In a recent SmartCompany webinar, Sharon Williams, founder and CEO of Taurus Marketing, led a very informative discussion on how to handle changing workplace dynamics post-COVID.
One of her panellists, Daniel Kniaz, founder and CEO of DiviPay, had a number of particularly compelling insights to share regarding hybrid work. Here, he lays out the challenges SMEs may face when going hybrid and how to overcome them.
What are the main challenges of hybrid work?
Overall, the shift to hybrid and remote work has been a huge net positive for business owners and employees, Kniaz says. But, as with any sudden change that is thrust upon us, there will be challenges to work through.
These fall into three core areas:
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- Siloing. The office kitchen used to be a meeting place for team members from every department, but “now it’s a lot easier for developers to only talk to developers, and finance to only speak with finance,” Kniaz says.
- More burnout. People are probably more susceptible to burnout in a hybrid world due to feelings of isolation and stress, Kniaz believes. Younger people navigating the workforce for the first time might be the most at risk.
- Changing relationship between employee and employer. SMEs need to pivot and adapt their processes and workflows to accommodate remote work. Kniaz suggests that whilst the technology might be there to solve problems, we may not have even identified what the problem is in the first place.
What problems is my business facing?
Before you can identify what tools you need to leverage you need to first identify what problem your business is facing. Typically, these fall into three buckets.
- Cultural connection. This is particularly important for less experienced or new members of your team. Online communication tools like Slack make friendly, informal check-ins quick and easy, which can help improve culture and tackle feelings of isolation. You could even set up dedicated channels for team members to share what they did on the weekend, post about food and movies, or otherwise get to know each other outside a work context. But to really create a sense of community, business owners need to take the first steps and set the tone in these conversations, Kniaz says. They have to feel organic.
- The sharing of knowledge and information. Digital conversations often mean conversations are one to one rather than one to many. Uploading important information to the company drive means it can be instantly disseminated to every employee.
- The financial infrastructure of your business needs to be examined. You might not realise but a lot of your business might rely on shared credit cards. If you are sharing credit card details digitally you are exposing your business to fraudulent activity. We spend a lot of time researching the flow of money within businesses at DiviPay, says Kniaz. It seems many businesses owners are trapped between not trusting employees with credit cards due to the risk of internal fraud, yet allow credit card sharing which exposes the business to both internal and external fraud. The fix is a corporate card which has inbuilt spend management protections, limitations on how much the employee can spend, where they can spend it and on what..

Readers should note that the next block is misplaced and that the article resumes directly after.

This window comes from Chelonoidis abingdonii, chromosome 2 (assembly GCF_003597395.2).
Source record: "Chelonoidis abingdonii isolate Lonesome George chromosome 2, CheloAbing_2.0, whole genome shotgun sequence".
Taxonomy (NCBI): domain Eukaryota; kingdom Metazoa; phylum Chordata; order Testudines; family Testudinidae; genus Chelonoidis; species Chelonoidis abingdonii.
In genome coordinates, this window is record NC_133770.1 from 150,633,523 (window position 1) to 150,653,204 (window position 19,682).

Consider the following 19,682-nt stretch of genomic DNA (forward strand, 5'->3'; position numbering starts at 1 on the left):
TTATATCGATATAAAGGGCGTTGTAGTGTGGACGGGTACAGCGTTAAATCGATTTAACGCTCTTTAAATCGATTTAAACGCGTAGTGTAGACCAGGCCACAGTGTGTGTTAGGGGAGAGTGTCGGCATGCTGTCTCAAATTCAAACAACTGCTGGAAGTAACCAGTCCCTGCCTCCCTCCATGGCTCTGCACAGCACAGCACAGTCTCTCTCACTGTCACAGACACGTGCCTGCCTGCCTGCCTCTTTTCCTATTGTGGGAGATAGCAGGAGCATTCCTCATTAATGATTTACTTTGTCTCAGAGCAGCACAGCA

Making sure no employee is left behind
Whether or not your business is on board yet, hybrid working is here to stay, Kniaz says. Your ability to attract top talent will increasingly hinge on it.
On the plus side, moving to hybrid and remote-first work expands your talent pool enormously. But with more people working from home, business leaders will need to consciously work at creating and maintaining a healthy, happy and productive workplace culture.
Most important will be keeping track of your employees’ mental health, especially now you’re not seeing them every day.
“Managers and leaders have to be really intentional with the human side of things and ensure that they carve out time to genuinely ask people how they’re going,” Kniaz says. “Because you do miss all those cues that you would normally get.
“And in this environment, it’s so easy to jump between Zoom meetings from 9am to 5pm all day and not get up from your desk, and you become consumed by work. So I think it’s important to actually have those one-on-ones in the diary where you’re asking people, ‘How are you? What do you need?’”
DiviPay is an all-in-one virtual business card and expense management platform that enables finance teams to better manage, control and streamline spending across their organisation. Founded by Daniel Kniaz and Russell Martin, DiviPay’s easy-to-use web and mobile app comes with instant virtual expense cards, bill pay, card controls and budgeting, a real-time transaction feed, automated expense reports, powerful accounting integrations, subscription spending management and exclusive rewards.